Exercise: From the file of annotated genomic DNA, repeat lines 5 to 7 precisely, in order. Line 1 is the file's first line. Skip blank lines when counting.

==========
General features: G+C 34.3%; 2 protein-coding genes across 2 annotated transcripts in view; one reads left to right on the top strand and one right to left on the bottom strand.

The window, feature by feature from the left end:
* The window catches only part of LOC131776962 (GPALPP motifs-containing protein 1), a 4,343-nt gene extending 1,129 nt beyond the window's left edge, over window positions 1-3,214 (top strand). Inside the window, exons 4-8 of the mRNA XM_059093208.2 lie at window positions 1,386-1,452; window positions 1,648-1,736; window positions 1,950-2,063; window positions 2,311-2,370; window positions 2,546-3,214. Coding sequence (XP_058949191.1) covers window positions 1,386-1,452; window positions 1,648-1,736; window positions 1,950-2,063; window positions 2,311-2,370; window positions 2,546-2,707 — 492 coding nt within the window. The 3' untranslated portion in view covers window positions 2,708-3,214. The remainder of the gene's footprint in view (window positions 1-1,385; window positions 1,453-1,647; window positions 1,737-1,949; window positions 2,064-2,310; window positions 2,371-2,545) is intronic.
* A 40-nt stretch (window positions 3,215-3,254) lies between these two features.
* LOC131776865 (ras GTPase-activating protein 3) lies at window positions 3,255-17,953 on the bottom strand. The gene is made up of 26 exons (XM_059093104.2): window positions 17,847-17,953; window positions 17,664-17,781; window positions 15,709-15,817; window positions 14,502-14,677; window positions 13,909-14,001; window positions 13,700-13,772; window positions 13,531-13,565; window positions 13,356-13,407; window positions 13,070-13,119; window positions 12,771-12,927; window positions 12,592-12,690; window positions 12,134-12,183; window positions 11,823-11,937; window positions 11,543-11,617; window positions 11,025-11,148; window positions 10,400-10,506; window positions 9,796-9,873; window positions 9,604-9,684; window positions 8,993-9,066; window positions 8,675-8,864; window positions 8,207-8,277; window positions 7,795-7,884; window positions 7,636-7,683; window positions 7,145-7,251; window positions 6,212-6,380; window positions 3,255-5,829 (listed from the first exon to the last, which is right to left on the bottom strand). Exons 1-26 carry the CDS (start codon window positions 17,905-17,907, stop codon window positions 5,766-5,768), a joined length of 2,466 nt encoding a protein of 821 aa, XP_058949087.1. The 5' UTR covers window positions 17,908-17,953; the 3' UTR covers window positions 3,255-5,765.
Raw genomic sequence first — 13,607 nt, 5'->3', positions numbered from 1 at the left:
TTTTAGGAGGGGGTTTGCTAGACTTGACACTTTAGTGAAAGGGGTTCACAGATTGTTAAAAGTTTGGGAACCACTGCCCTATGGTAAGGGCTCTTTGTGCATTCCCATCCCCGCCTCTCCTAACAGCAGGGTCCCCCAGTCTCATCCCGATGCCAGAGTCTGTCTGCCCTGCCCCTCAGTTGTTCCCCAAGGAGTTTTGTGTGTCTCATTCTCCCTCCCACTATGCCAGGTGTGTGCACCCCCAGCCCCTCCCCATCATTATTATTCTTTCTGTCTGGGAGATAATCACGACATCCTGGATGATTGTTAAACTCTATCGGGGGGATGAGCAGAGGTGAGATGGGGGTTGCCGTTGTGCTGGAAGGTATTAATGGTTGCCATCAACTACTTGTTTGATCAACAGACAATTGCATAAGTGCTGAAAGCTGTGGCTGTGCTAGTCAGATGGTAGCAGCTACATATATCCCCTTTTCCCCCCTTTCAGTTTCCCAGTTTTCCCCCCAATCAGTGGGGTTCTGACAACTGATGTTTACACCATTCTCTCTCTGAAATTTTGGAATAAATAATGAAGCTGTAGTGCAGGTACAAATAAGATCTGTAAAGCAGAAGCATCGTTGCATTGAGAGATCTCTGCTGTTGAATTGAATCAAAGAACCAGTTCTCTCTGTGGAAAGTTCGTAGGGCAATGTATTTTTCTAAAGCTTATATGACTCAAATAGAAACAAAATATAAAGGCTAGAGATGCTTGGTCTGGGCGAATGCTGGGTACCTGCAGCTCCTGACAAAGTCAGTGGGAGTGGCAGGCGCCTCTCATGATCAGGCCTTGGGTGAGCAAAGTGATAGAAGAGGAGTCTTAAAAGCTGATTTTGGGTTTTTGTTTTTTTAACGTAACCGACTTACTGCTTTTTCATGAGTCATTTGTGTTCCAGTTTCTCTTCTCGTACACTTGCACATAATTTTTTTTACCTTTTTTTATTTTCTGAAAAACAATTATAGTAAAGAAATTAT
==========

* LOC131776865 (ras GTPase-activating protein 3) lies at window positions 3,255-17,953 on the bottom strand. The gene is made up of 26 exons (XM_059093104.2): window positions 17,847-17,953; window positions 17,664-17,781; window positions 15,709-15,817; window positions 14,502-14,677; window positions 13,909-14,001; window positions 13,700-13,772; window positions 13,531-13,565; window positions 13,356-13,407; window positions 13,070-13,119; window positions 12,771-12,927; window positions 12,592-12,690; window positions 12,134-12,183; window positions 11,823-11,937; window positions 11,543-11,617; window positions 11,025-11,148; window positions 10,400-10,506; window positions 9,796-9,873; window positions 9,604-9,684; window positions 8,993-9,066; window positions 8,675-8,864; window positions 8,207-8,277; window positions 7,795-7,884; window positions 7,636-7,683; window positions 7,145-7,251; window positions 6,212-6,380; window positions 3,255-5,829 (listed from the first exon to the last, which is right to left on the bottom strand). Exons 1-26 carry the CDS (start codon window positions 17,905-17,907, stop codon window positions 5,766-5,768), a joined length of 2,466 nt encoding a protein of 821 aa, XP_058949087.1. The 5' UTR covers window positions 17,908-17,953; the 3' UTR covers window positions 3,255-5,765.
Raw genomic sequence first — 13,607 nt, 5'->3', positions numbered from 1 at the left:
TTTTAGGAGGGGGTTTGCTAGACTTGACACTTTAGTGAAAGGGGTTCACAGATTGTTAAAAGTTTGGGAACCACTGCCCTATGGTAAGGGCTCTTTGTGCATTCCCATCCCCGCCTCTCCTAACAGCAGGGTCCCCCAGTCTCATCCCGATGCCAGAGTCTGTCTGCCCTGCCCCTCAGTTGTTCCCCAAGGAGTTTTGTGTGTCTCATTCTCCCTCCCACTATGCCAGGTGTGTGCACCCCCAGCCCCTCCCCATCATTATTATTCTTTCTGTCTGGGAGATAATCACGACATCCTGGATGATTGTTAAACTCTATCGGGGGGATGAGCAGAGGTGAGATGGGGGTTGCCGTTGTGCTGGAAGGTATTAATGGTTGCCATCAACTACTTGTTTGATCAACAGACAATTGCATAAGTGCTGAAAGCTGTGGCTGTGCTAGTCAGATGGTAGCAGCTACATATATCCCCTTTTCCCCCCTTTCAGTTTCCCAGTTTTCCCCCCAATCAGTGGGGTTCTGACAACTGATGTTTACACCATTCTCTCTCTGAAATTTTGGAATAAATAATGAAGCTGTAGTGCAGGTACAAATAAGATCTGTAAAGCAGAAGCATCGTTGCATTGAGAGATCTCTGCTGTTGAATTGAATCAAAGAACCAGTTCTCTCTGTGGAAAGTTCGTAGGGCAATGTATTTTTCTAAAGCTTATATGACTCAAATAGAAACAAAATATAAAGGCTAGAGATGCTTGGTCTGGGCGAATGCTGGGTACCTGCAGCTCCTGACAAAGTCAGTGGGAGTGGCAGGCGCCTCTCATGATCAGGCCTTGGGTGAGCAAAGTGATAGAAGAGGAGTCTTAAAAGCTGATTTTGGGTTTTTGTTTTTTTAACGTAACCGACTTACTGCTTTTTCATGAGTCATTTGTGTTCCAGTTTCTCTTCTCGTACACTTGCACATAATTTTTTTTACCTTTTTTTATTTTCTGAAAAACAATTATAGTAAAGAAATTAT